- Do not use ready grated cheese - make sure to grate your own for best results
- Use a very starchy pasta - slow dried pasta if possible for best result - more correctly called bronze-die extruded pasta
- Use whole peppercorns and grind them yourself for best flavour
- Dont salt water as liberally as you normally would when cooking the pasta as the cheese will add white a bit of saltiness to the dish
More simple pasta recipes you will love:
- 14 oz/400g dried bucatini (or other long pasta, cooking time adjusted if necessary)
- ¼ cup/50g unsalted butter
- 1 tablespoon za’atar, plus 1½ teaspoon
- 2 teaspoons black pepper
- 4½ oz/130g Parmesan, very finely grated (approx 2 cups)
- 1 oz/30g pecorino, very finely grated (approx ¼ cup)
- 7½ teaspoon olive oil
- 2 teaspoons whole marjoram leaves (optional)
- Bring 5½ cups/1.3L of water to a boil in a wide saucepan on medium-high heat, then season with ¾ tsp salt. Add the bucatini and cook for 9 minutes (or per package instructions) until al dente, stirring every now and then so they don’t stick together or to the bottom of the pan, and to ensure they are submerged. Drain Or remove pasta with tongs, reserving all the cooking pasta water (you should have about 2¼ cups of water /520ml-if not, top up with a little hot water). Set pasta aside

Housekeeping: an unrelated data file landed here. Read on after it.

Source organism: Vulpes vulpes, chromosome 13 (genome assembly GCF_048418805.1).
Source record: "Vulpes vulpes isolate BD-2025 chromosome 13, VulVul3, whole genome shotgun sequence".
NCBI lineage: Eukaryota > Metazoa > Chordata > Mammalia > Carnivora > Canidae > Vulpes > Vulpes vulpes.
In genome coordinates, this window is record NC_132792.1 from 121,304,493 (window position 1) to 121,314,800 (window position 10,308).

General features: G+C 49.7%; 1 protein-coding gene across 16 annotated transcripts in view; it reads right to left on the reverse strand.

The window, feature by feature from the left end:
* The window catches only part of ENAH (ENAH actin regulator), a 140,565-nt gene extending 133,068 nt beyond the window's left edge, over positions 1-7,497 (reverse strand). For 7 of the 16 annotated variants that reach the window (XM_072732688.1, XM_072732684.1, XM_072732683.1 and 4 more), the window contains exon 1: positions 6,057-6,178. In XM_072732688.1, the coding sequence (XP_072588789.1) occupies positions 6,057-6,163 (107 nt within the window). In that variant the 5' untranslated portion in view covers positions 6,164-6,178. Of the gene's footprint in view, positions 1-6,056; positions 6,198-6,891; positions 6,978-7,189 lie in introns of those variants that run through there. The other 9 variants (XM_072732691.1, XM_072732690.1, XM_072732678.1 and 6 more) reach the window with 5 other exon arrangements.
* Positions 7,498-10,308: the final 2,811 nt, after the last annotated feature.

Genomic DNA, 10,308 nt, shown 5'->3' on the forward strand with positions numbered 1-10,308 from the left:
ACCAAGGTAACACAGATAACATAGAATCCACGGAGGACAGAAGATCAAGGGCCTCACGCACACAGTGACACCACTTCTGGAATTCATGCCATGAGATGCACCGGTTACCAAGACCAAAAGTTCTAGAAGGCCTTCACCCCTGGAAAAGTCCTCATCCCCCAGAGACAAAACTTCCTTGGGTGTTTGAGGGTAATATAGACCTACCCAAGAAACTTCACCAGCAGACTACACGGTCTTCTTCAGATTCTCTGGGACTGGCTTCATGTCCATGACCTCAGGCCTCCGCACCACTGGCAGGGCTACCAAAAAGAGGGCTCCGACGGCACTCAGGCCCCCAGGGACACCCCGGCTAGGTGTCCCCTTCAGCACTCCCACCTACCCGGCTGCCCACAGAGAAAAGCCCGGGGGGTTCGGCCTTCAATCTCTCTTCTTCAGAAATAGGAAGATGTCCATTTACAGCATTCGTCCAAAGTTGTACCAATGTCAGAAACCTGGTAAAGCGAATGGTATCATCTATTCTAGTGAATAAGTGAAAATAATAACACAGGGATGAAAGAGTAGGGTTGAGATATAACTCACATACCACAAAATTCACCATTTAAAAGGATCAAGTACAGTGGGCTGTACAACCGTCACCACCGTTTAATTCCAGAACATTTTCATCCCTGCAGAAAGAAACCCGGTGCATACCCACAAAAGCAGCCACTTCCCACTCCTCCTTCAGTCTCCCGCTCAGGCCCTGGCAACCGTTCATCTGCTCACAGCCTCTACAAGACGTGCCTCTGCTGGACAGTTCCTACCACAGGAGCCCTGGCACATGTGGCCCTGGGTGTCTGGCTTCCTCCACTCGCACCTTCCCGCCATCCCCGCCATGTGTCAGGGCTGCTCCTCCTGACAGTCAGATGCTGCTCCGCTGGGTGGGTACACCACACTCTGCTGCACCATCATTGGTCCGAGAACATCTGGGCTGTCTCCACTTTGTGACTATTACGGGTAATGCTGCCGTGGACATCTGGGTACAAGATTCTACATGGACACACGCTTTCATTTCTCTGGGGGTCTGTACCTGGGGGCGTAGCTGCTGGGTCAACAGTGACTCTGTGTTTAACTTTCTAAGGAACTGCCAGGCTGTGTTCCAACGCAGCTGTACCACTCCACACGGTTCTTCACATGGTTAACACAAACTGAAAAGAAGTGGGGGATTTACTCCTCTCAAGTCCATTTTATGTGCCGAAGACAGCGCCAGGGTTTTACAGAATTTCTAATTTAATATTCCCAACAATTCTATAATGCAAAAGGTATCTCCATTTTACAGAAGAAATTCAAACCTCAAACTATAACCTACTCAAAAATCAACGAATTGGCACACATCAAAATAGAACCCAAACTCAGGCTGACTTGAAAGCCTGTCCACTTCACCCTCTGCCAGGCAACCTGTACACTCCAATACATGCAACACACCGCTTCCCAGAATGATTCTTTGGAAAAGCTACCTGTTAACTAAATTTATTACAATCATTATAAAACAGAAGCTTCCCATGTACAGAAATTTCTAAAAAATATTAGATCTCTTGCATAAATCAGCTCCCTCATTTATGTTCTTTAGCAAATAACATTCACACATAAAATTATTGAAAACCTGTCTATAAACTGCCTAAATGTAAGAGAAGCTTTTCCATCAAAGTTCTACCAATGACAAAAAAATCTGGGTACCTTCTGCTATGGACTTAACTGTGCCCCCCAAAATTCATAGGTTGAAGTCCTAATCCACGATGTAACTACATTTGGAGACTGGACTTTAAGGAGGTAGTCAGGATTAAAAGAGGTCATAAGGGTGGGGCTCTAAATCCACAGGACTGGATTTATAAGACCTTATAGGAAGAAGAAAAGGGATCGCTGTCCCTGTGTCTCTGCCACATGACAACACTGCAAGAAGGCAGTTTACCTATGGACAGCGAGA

- Melt the butter in a large, high-sided, nonstick sauté pan on high heat until bubbling, then add the 1 tbsp za’atar and pepper and cook for 1 minute, stirring, until fragrant.
- Add the reserved cooking water, bring to a rapid boil, and cook for 5 minutes, until silky and reduced a little.
- Add the pasta and stir vigorously into the sauce. Keep the pan on the burner and keep the sauce at a low simmer not a boil
- Add the Parmesan in two batches, continuing to stir vigorously as you go and waiting until the first half has melted before adding the next.
- Once the Parmesan has all melted, add the pecorino, continuing to stir until it has also melted and the sauce is smooth and silky.
- Transfer the pasta to a lipped platter pasta bowl and finish with the olive oil if desired, marjoram (if using), remaining 1½ tsp za’atar, and a small pinch of salt.
- Serve at once with extra grated cheese if desired